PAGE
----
Trimm: Every now and then they give special tickets to the cast, and the cast goes as a big group to see a show. We went to see Spamalot and Shrek. And then I saw Mary Poppins and Altar Boyz. I personally haven't seen very much because I've been trying so hard to keep up at school.

Question: What type of career do you envision for yourself? What would you like to do after 13?
Trimm: At this point in my life I just feel like there's so much that I want to do, and I don't want to even think about limits. I just want to be able to do it all. I want to just work hard and be able to do everything I possibly can. I love to write music, and I'd love to record something that I wrote. I think that would be fun. Also, I love theatre. I just recently did my first TV job. I was on "30 Rock."

Question: What was that experience like?
Trimm: That was really, really fun. It was my very first TV and film experience. It was so exciting and new.

Question: What type of character did you play?
Trimm: My character was really, really mean. [Laughs.] It was challenging for me because I've never played a mean person before. It was very fun. It was a great experience — very different than live theatre, but I had a lot of fun with it.

Question: Do you have any other projects in the works after 13?
Trimm: High school! [Laughs.]

Question: Congratulations again. I thought you and Graham were really great. I was impressed by both of you, and I hope to see you in more theatre.
Trimm: Thank you so much!

[13 plays the Bernard Jacobs Theatre, located in Manhattan at 242 West 45th Street; for tickets call (212) 239-6200.]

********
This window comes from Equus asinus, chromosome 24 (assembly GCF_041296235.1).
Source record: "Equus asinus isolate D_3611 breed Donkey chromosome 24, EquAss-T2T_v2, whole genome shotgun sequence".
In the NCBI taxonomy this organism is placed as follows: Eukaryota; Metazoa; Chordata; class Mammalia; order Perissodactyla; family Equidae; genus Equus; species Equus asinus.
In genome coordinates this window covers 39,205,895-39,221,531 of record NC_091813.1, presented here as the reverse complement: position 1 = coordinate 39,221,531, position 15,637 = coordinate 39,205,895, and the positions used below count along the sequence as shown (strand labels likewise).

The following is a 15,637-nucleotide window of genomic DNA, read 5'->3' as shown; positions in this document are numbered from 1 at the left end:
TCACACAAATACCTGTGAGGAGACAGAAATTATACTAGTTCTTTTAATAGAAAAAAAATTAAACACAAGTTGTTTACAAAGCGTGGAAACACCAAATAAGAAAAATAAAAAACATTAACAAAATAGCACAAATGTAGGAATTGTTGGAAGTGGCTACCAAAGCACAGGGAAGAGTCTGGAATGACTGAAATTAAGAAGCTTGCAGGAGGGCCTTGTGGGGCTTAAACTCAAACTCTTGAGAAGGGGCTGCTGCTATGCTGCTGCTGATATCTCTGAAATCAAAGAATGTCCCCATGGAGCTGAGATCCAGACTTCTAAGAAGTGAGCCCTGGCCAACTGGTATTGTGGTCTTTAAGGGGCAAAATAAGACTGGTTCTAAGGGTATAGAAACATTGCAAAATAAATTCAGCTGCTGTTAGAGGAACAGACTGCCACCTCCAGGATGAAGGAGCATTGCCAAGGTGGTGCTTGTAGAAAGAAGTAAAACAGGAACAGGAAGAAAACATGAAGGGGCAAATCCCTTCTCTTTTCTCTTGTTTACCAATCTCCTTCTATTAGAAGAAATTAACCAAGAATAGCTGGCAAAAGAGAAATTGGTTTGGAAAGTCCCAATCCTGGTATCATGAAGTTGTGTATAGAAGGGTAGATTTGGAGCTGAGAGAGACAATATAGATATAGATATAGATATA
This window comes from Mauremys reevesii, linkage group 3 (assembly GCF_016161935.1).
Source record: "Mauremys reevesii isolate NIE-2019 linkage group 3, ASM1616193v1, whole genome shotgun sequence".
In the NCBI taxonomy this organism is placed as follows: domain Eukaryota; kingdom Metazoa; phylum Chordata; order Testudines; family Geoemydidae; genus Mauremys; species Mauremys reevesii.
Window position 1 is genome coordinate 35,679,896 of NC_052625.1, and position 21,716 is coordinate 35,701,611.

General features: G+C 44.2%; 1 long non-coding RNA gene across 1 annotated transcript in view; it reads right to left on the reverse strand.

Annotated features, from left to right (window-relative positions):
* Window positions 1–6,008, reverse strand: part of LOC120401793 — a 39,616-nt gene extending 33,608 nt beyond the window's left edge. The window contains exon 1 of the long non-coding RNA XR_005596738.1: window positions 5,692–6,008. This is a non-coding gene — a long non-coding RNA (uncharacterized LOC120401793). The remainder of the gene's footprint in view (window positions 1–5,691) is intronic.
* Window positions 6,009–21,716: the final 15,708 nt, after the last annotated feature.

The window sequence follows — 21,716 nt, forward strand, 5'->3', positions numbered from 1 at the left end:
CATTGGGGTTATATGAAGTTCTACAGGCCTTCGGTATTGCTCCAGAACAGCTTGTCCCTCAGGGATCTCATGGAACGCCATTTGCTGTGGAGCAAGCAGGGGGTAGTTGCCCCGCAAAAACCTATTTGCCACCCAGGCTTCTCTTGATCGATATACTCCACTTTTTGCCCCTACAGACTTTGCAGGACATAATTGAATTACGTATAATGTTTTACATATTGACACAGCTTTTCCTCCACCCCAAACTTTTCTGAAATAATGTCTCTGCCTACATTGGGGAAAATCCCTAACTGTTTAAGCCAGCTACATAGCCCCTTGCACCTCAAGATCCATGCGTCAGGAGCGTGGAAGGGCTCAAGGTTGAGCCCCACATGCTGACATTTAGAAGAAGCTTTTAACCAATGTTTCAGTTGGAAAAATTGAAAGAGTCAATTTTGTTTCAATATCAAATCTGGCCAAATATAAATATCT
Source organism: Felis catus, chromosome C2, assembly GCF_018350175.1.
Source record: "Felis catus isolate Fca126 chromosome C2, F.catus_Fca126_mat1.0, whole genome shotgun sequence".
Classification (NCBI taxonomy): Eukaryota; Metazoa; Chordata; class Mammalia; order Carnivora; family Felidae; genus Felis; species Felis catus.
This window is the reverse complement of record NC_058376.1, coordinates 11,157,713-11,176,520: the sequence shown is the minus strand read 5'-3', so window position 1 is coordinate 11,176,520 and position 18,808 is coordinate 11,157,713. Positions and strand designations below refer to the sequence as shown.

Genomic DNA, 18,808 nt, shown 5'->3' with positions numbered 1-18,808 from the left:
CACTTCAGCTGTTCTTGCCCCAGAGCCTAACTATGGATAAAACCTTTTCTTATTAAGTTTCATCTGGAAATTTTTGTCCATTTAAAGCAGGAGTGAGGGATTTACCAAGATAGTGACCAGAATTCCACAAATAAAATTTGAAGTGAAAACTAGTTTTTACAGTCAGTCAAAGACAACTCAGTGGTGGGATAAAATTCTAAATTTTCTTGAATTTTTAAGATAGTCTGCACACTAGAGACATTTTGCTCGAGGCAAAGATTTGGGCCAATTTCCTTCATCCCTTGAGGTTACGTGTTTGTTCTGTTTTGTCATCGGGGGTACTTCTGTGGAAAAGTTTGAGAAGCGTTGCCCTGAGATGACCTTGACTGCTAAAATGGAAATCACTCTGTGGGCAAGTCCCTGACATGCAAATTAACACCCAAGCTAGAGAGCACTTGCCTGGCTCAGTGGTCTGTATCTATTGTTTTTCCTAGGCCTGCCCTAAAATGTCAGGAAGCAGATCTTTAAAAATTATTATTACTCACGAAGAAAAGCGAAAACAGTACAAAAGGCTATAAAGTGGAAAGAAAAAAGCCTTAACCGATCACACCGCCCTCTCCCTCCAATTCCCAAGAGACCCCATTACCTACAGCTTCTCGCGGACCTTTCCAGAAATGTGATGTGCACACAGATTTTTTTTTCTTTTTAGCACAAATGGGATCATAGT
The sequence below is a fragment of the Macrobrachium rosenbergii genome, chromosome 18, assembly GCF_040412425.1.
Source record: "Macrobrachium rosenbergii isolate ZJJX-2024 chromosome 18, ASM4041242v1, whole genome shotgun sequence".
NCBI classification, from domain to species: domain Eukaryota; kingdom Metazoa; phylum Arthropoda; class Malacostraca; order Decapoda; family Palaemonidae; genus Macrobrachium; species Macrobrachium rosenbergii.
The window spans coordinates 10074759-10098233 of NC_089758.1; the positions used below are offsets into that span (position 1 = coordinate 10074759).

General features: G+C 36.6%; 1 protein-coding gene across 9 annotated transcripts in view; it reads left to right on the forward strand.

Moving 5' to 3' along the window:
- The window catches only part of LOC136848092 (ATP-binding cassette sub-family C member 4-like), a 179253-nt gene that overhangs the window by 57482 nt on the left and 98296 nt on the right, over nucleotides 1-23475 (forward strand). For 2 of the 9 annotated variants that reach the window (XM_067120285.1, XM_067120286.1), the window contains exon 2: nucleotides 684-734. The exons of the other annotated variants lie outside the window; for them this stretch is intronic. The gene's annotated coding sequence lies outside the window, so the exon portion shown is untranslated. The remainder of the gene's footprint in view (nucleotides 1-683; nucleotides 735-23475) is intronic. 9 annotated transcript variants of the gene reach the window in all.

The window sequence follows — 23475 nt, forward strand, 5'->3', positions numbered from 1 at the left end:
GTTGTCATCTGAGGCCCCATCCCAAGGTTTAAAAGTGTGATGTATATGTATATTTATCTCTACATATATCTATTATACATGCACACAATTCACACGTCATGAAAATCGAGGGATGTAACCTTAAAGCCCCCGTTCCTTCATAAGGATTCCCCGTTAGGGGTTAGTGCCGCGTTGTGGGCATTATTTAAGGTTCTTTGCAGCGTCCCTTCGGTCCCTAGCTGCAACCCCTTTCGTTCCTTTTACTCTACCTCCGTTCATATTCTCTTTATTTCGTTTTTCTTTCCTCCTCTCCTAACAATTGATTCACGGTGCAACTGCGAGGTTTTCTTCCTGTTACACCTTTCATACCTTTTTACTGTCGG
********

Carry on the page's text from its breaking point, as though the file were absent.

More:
Gay Marshall
 

FOR THE RECORD: "Gay Marshall Sings Piaf: La Vie l'Amour"
If Andrea Marcovicci and Michael Feinstein seem destined to keep the Great American Songbook alive and well, perhaps Gay Marshall will do the same for the classic French chanson. After all, the actress spent a year Off-Broadway bringing the songs of Jacques Brel to full life in the recent revival of Jacques Brel Is Alive and Well and Living in Paris, and on her new solo recording she has turned her attention to the songs made famous by the late Edith Piaf.

Simply titled "Gay Marshall Sings Piaf: La Vie l'Amour," the single CD includes 15 tracks plus an additional four bonus tracks featuring English adaptations of "The Carnival Crowd," "All in White," "Lost and Lonely Souls" and "The Lady from Pigalle." The English translations were penned by Marshall, who has proven herself to be not only a gifted singing actress but a thoughtful lyricist. I particularly enjoy the imagery she creates in "Milord": "But love has turned the tide/You're drowning on the shore/Your precious jewel sailed from your side/She's gone and worth much more./And the ice from your eyes has become endless tears./Your commands turned to cries./All your plans turned to fears./You thought you had it all, and suddenly it ends./For no one owns a heart/Torn silk is hard to mend."

Marshall wraps her rich, textured belt around a mix of Piaf signature tunes ("L'Accordeoniste," "Milord" and "Non, Je Ne Regrette Rien") as well as less familiar ones ("Avec Ce Soleil," "Le Droit d'Aimer"). And, whether she's singing Brel or Piaf, Marshall invests her work with an emotional urgency that is always compelling for the listener. High points of her new disc include a powerful version of "Padam," which begins Marshall's recital; a touching version of "La Belle Histoire d'Amour"; a compelling "L'Accordeoniste" that builds to a wonderful climax; a passionate "L'Hymne a l'Amour"; and a rousing version of Piaf's anthem, "Non, Je Ne Regrette Rien."

Arrangements were penned by Marshall and Mark Hartman with additional arrangements by Paul Bevin. Marshall is backed by Hartman on piano and accordion, Steve Gilewski on bass, Peter Sachon on cello, Michael Croiter on percussion and guitar, Entcho Todorov on violin and Alan Won on reeds. For more information visit www.gaymarshall.com.

 

Liza Minnelli takes her curtain call
photo by Aubrey Reuben

DIVA TIDBITS